India’s Palestine policy evolving
#GS2 International relations
- At the United Nations Security Council on Sunday, India, a non-permanent member, reaffirmed its support for Palestine, but stopped in need of making any direct regard to the status of Jerusalem or the longer term Israel-Palestine borders. Wrapping up his over-4-minute-long speech at the safety Council, T.S. Tirumurti, India’s Permanent Representative to the UN, said: “In conclusion, India reiterates its strong support for the just Palestinian cause and its unwavering commitment to the two-state solution.”
- Israeli Prime Minister Benjamin Netanyahu on Sunday tweeted the national flags of 25 countries, from the us to Albania, that he said were “resolutely standing with Israel and supporting our right to self defence”. Indian flag wasn't among them. Ambassador Tirumurti’s statement made two things clear. One, he said the “violence began in East Jerusalem every week back”, pertaining to the clashes within the Al-Aqsa compound and East Jerusalem’s neighbourhood. this suggests , India doesn’t see Hamas’s rocket-launching on May 10, which followed Israeli forces storming Al-Aqsa Mosque within the morning, because the trigger of the conflict.
- Second, India has expressed “our deep concern over the violence in Jerusalem, especially on Haram esh-Sharif/Temple Mount during the holy month of Ramzan and about the possible eviction process in Sheikh Jarrah and Silwan neighbourhood in East Jerusalem.” Dozens of Arab families within the occupied East Jerusalem face eviction by the Israelis, which was one among the triggers of Arab protests within the last week of Ramzan.
- India has also urged each side to “refrain from attempts to unilaterally change the prevailing established order , including in East Jerusalem and its neighborhood.” Here, it's Israel which is trying to unilaterally change the established order by moving to evict the Palestinian families, and deploying troops to the Al-Aqsa compound. India involved “the historically established order at the holy places of Jerusalem, including Haram esh-Sharif/Temple Mount must be respected”. So, without mentioning any country, India has, in effect, involved the eviction process to be stopped and standing quo ante to be restored at the Al Aqsa compound.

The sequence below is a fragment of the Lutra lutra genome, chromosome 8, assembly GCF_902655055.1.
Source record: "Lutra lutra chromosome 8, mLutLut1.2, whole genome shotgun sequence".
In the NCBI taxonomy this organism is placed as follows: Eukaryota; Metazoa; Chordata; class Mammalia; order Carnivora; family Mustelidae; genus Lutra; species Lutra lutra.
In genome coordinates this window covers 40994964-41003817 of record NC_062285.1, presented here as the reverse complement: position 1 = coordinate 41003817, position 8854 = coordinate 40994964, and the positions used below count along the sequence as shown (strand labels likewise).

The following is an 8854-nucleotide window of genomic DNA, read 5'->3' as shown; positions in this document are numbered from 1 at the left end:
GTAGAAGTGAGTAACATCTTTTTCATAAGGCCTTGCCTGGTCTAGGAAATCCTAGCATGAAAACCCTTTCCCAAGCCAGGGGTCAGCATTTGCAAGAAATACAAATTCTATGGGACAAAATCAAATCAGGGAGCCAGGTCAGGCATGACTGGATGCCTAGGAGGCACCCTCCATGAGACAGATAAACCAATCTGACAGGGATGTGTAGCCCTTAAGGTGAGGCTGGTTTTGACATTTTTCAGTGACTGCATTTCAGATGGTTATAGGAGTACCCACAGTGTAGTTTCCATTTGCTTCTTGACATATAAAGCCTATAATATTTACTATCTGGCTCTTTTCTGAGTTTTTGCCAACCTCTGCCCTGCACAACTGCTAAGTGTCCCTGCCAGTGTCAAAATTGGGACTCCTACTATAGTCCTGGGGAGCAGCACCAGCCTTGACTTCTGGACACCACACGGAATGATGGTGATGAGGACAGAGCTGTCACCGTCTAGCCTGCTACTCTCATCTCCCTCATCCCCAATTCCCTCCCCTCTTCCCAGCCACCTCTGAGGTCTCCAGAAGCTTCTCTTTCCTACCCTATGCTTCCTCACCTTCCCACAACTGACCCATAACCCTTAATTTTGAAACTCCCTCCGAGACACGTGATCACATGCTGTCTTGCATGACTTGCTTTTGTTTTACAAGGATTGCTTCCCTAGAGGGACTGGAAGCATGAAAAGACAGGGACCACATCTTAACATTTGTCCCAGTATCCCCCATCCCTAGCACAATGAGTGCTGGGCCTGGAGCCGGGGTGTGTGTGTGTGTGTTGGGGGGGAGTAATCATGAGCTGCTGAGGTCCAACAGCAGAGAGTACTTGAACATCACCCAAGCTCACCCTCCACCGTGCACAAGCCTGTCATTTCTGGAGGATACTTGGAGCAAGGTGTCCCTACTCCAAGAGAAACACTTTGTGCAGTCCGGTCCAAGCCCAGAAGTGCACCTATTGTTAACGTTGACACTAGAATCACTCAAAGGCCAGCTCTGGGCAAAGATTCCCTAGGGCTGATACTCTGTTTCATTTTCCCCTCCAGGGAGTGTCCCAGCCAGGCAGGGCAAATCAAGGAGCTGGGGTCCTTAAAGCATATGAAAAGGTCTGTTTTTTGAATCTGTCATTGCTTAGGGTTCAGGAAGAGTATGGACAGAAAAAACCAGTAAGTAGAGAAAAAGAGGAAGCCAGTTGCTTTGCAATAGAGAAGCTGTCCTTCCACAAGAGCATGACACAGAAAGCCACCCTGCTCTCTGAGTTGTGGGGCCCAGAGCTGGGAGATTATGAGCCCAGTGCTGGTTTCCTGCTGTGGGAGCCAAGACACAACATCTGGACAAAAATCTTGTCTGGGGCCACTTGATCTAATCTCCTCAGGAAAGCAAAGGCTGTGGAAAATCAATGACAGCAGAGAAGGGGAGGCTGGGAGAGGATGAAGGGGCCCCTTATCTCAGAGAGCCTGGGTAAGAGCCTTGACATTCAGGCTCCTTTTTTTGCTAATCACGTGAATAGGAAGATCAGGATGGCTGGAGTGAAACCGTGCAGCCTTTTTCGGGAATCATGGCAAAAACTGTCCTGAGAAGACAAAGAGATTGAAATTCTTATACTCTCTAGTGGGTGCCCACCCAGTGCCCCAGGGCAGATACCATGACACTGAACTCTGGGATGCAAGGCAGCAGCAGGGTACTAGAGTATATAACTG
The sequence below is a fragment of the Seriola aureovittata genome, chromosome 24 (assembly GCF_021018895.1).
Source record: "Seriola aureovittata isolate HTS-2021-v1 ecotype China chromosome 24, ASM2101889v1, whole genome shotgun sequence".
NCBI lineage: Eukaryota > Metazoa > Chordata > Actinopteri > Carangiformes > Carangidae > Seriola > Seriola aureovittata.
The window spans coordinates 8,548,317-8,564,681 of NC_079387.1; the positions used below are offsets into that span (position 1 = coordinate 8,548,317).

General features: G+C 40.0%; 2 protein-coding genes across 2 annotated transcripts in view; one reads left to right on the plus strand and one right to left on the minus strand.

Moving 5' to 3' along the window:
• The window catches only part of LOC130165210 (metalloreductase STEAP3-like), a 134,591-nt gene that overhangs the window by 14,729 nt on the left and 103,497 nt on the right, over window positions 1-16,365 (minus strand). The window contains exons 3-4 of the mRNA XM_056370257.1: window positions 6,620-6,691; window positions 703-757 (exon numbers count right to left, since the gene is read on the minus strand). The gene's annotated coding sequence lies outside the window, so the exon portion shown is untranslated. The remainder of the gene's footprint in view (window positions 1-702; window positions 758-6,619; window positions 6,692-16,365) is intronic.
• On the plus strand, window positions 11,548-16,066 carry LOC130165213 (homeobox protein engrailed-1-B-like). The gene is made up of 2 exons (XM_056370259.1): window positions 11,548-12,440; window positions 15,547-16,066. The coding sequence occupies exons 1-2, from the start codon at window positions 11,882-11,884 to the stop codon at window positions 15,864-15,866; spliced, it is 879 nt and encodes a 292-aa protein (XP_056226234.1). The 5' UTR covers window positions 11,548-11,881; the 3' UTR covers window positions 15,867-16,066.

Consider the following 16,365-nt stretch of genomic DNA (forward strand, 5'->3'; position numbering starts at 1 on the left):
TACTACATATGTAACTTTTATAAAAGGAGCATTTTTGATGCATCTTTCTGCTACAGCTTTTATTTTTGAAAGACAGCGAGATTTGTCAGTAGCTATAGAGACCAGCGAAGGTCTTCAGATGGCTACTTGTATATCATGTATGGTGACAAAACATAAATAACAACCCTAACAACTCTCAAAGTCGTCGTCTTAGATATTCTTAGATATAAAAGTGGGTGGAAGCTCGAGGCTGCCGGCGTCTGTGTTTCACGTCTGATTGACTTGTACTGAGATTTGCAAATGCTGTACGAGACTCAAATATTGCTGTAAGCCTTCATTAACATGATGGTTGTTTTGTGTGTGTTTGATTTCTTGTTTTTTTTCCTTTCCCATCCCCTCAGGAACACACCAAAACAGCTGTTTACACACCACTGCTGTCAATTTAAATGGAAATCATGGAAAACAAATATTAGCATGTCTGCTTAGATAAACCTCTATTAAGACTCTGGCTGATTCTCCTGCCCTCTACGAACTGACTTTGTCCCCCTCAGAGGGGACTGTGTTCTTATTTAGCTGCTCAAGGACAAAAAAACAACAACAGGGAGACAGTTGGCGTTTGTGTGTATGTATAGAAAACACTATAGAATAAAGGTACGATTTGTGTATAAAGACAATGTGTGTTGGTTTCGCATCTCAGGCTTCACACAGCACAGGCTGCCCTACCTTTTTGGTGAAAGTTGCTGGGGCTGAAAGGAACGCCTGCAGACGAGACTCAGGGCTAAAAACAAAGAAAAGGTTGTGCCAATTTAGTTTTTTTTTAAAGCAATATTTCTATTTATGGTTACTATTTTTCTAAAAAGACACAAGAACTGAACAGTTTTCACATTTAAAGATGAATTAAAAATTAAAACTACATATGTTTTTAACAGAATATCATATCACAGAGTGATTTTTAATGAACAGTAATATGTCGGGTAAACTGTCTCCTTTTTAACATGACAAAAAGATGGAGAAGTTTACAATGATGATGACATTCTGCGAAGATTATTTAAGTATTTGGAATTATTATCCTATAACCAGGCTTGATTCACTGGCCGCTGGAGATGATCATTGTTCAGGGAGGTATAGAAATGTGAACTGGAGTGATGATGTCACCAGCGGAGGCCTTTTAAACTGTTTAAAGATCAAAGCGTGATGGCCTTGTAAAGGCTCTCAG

- While refusing to toe the Israeli line on the conflict, India’s comments also point to its evolving position on the larger Israel-Palestine issue. “It’s a really carefully drafted statement. for instance, it’s involved the established order concerning East Jerusalem. But the crucial point that’s missing is that East Jerusalem should be the capital [of a future Palestinian state]. Earlier, this wont to be the mantra from India regarding the two-state solution. This portion is now taken out. Therefore, we are simply giving hypocrisy to the two-state solution without mentioning that East Jerusalem is that the core a part of that two-state solution,” said Talmiz Ahmad, a former diplomat who was India’s Ambassador to Saudi Arabia and therefore the U.A.E.
- Until 2017, India’s position was that it supported “the Palestinian cause and involved a negotiated solution leading to a sovereign, independent, viable and united State of Palestine, with East Jerusalem as its capital, living within secure and recognized borders, side by side asleep with Israel”. Then-Prime Minister Manmohan Singh stated this position in November 2013. So did then President Pranab Mukherjee, in October 2015.
- India dropped the references to East Jerusalem and therefore the borders in 2017 when Palestinian Authority President Mahmoud Abbas visited Delhi. Prime Minister Narendra Modi said some time past , “[W]e hope to ascertain the realisation of a sovereign, independent, united and viable Palestine, coexisting peacefully with Israel. I even have reaffirmed our position on this to President Abbas during our conversation today.”
- In 2018, when Mr. Modi visited Ramallah, he reaffirmed an equivalent position, with no direct regard to the borders or Jerusalem. Ambassador Tirumurti stated this line while calling for a “just” solution, without giving specifics on what that solution should be.
- P.R. Kumaraswamy, professor of international studies at Nehru University, Delhi, said it's “the sensible way of claiming what's acceptable to both parties”.
- “It [the statement] is vague enough while at an equivalent time firmly putting the two-state solution on the table. That’s what the purpose is — whether there's regard to Jerusalem, whether it's [the] 1967 [border], these are all minor issues. the important issue is this: a two-state solution, coexisting side by side. What are the contours of the boundaries are going to be discussed, settled and recognized by the parties,” he said.
- Prof. Kumaraswamy, however, added that there are a few important nuances in India’s statement. “First, the references to Haram esh-Sharif come twice. And it says, Haram esh-Sharif/Temple Mount. this is often often a really subtle way of claiming that this is not a Palestinian narrative.
- The Palestinian narrative is that it's Haram esh-Sherif—that means exclusive Islamic control and ownership. By saying Temple Mount along side Sharam esh-Sherif, it says... the important issue is it's Jewish also as Islamic. Second, you openly condemn the rockets, but no references to Israeli reaction.”
- Ambassador Ahmad also noted the various approaches India took to the rocket launching and Israeli strikes.
- “There may be a specific condemnation on the rocket fire from Gaza, but an identical condemnation isn't specifically directed at the Israeli side. And then, there's this loose talk on casualties, but fails to say the disproportionate use of force by Israel. i feel there's tons of symbolism here.”
Source: The Hindu